I’m currently in the process of redesigning this blog and changing the name!!!
I Do Windows will become The Fashion Teacher. This will allow me to combine my fashion classes into one cohesive website, instead of directing the styling students to the visual merchandising blog. It was always confusing for them!
Once it’s up you can still click on here for a while, but it will redirect you to the new site under its own domain name – The Fashion Teacher.com – I’m excited because I’ve been wanting to do this for a long time now, but time is my issue (I don’t have enough of it)! I finally found a web company that is friendly and easy to work with, to help manage it for me.
I’m also excited for some new ideas I have for the site. I want to continue to post instructional articles, but also showcase more work from students, and other readers.
If there is anything you would like to see on the site let me know. I would love to hear your suggestions and feedback.
Thanks for reading!
If you are in the New York City area on June 8th thru July 7th, then go by one of these four locations to view Ebay’s interactive windows:
- 175 Orchard Street
- 154 Spring Street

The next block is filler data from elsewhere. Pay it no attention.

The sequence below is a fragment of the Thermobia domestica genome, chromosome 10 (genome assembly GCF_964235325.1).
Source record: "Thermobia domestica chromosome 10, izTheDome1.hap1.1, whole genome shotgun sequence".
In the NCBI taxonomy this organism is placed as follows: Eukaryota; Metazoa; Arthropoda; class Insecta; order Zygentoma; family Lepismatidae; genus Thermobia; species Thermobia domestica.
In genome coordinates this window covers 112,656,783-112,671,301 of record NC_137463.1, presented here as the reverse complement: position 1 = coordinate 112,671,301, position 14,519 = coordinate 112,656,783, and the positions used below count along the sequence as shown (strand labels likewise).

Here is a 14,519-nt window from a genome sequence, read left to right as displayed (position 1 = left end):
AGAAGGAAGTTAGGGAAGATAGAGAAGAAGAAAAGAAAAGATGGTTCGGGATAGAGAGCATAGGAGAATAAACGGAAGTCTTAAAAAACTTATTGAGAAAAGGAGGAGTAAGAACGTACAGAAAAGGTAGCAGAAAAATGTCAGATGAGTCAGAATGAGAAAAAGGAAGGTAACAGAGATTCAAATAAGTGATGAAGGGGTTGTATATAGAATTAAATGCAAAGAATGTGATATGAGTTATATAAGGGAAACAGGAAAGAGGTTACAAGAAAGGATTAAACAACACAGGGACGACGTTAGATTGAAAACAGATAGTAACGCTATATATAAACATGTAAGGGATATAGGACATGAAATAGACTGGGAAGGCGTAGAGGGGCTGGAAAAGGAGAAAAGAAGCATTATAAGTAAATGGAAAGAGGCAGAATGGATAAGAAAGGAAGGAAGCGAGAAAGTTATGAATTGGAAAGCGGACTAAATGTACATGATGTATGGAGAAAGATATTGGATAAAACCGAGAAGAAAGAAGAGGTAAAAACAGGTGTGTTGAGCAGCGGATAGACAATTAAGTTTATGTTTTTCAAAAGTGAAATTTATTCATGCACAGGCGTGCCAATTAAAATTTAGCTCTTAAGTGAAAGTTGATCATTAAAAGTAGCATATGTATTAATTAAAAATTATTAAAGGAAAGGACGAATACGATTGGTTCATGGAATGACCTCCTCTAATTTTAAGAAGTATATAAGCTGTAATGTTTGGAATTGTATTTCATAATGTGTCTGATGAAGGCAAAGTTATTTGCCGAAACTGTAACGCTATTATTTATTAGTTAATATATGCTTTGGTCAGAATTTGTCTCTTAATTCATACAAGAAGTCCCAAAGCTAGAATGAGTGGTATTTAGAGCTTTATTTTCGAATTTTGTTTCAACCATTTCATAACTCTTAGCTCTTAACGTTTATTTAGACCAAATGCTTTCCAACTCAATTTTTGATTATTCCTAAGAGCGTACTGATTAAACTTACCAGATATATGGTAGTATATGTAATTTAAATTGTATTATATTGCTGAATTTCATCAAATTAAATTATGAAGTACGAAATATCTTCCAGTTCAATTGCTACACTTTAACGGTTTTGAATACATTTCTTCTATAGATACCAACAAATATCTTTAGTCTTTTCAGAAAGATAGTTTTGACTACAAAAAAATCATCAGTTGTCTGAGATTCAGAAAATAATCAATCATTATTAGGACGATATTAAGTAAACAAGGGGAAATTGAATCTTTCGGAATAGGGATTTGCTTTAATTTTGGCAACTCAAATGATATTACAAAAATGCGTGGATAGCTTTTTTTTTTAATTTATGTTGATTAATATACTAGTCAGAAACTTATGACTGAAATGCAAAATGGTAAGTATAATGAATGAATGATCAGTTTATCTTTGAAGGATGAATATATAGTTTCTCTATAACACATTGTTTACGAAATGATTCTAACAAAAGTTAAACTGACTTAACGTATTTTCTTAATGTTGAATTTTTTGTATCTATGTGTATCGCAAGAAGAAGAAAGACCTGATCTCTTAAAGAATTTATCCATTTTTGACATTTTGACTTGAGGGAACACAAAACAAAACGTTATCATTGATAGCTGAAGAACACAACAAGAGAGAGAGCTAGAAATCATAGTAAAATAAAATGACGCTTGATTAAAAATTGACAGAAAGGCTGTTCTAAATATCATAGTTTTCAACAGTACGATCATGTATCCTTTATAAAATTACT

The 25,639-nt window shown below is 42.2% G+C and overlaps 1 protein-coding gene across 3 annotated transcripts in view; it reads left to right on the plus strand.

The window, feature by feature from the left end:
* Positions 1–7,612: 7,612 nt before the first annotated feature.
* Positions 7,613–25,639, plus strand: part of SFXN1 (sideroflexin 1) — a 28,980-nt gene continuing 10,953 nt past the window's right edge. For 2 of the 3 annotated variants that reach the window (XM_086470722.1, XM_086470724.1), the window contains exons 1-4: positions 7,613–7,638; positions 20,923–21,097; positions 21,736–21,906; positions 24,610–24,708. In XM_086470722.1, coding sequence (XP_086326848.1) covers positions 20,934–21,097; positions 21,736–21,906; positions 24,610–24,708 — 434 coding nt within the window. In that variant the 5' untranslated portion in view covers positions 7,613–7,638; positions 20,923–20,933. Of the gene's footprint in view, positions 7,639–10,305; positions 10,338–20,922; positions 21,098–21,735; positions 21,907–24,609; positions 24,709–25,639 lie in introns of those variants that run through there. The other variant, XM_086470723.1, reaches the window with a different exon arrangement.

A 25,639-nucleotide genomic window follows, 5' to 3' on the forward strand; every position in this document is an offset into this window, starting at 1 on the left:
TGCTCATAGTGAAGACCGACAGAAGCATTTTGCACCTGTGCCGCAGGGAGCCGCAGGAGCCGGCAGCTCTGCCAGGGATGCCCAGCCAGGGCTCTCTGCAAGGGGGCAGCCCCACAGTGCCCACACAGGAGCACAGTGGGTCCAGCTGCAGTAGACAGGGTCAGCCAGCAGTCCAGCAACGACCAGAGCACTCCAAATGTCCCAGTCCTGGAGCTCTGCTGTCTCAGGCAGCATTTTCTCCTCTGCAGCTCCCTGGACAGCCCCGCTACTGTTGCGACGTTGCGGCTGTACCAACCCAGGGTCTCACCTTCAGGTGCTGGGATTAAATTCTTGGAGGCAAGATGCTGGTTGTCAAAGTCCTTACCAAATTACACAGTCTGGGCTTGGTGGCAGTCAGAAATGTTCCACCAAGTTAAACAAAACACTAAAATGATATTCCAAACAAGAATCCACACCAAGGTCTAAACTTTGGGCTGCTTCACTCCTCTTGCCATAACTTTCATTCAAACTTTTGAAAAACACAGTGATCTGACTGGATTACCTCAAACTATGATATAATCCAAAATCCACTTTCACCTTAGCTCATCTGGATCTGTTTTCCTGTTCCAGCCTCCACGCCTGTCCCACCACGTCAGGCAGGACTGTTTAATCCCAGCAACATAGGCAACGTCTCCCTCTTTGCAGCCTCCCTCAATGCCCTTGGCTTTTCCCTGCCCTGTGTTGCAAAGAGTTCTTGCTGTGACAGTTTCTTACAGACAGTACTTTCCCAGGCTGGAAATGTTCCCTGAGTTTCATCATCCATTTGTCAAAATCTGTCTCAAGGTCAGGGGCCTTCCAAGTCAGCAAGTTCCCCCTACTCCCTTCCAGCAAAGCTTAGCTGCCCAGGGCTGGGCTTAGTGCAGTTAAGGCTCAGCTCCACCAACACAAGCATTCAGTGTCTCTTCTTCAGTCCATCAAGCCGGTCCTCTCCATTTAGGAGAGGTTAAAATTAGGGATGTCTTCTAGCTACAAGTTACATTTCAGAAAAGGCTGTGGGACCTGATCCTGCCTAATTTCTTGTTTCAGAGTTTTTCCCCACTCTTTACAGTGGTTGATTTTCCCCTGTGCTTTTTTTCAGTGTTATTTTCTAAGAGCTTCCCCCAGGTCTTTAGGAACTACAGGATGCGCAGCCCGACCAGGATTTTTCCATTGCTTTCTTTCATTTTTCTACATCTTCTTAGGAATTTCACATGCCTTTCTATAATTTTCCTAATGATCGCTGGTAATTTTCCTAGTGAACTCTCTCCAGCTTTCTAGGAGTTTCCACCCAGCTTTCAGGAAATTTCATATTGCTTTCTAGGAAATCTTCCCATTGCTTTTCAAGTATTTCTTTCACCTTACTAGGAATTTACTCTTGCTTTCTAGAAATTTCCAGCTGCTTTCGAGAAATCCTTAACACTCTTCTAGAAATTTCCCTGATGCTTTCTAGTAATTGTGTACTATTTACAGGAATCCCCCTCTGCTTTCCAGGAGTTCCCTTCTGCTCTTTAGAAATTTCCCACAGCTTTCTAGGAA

- 7 w. 18th Street
- 30 Gansevoort Street
Ebay will be covering up empty storefront windows with “shoppable windows”. The interactive windows will allow shoppers to purchase items from Kate Spade’s Saturday collection. You will order the items on the big screen and have them delivered to you within the hour. The customer pays the delivery person with a Pay-pal credit card reader.
This is one way to connect your brick and mortar store with the digital world! I’ve always told students that you should treat your windows as another sales tools. Ebay now proves it!
It is so sad when someone so young dies suddenly. The Cut is reporting that stylist Annabel Tollman died suddenly in her sleep from a blood clot. She was only 36 years old. She was a stylist to America Ferrera, Shakira, the Olsen twins, and Scarlett Johansson, just to name a few.
She earned a fashion journalism degree from Central St. Martins in London, and was in process of developing a reality show for Bravo at the time of her death. I’m sure her show would have been more realistic than the current shows on Bravo featuring stylists.
My prayers go out to her family.
Here are the rest of the photos from various weeks throughout the semester of the visual merchandising class:
Wedding theme: This display from Group 2 was too pretty for words! All of the flowers were hand-made!
Sports theme: Group 1 did a fantastic job with their Men’s Health display considering the bad shape of the shelf unit. They literally transformed it! The stack of chairs on the side are helping to hold it up (lol)!
Fashion Designer theme: This Tory Burch display is another example of how a few dollars and a lot of man hours can go a long way. The fabulous floral logo was all done by hand! – Group 4
Fashion Designer theme: Here’s a table display in progress from Group 1. That bust form is amazing, it is almost an exact replica of what The Blonds created for their runway show!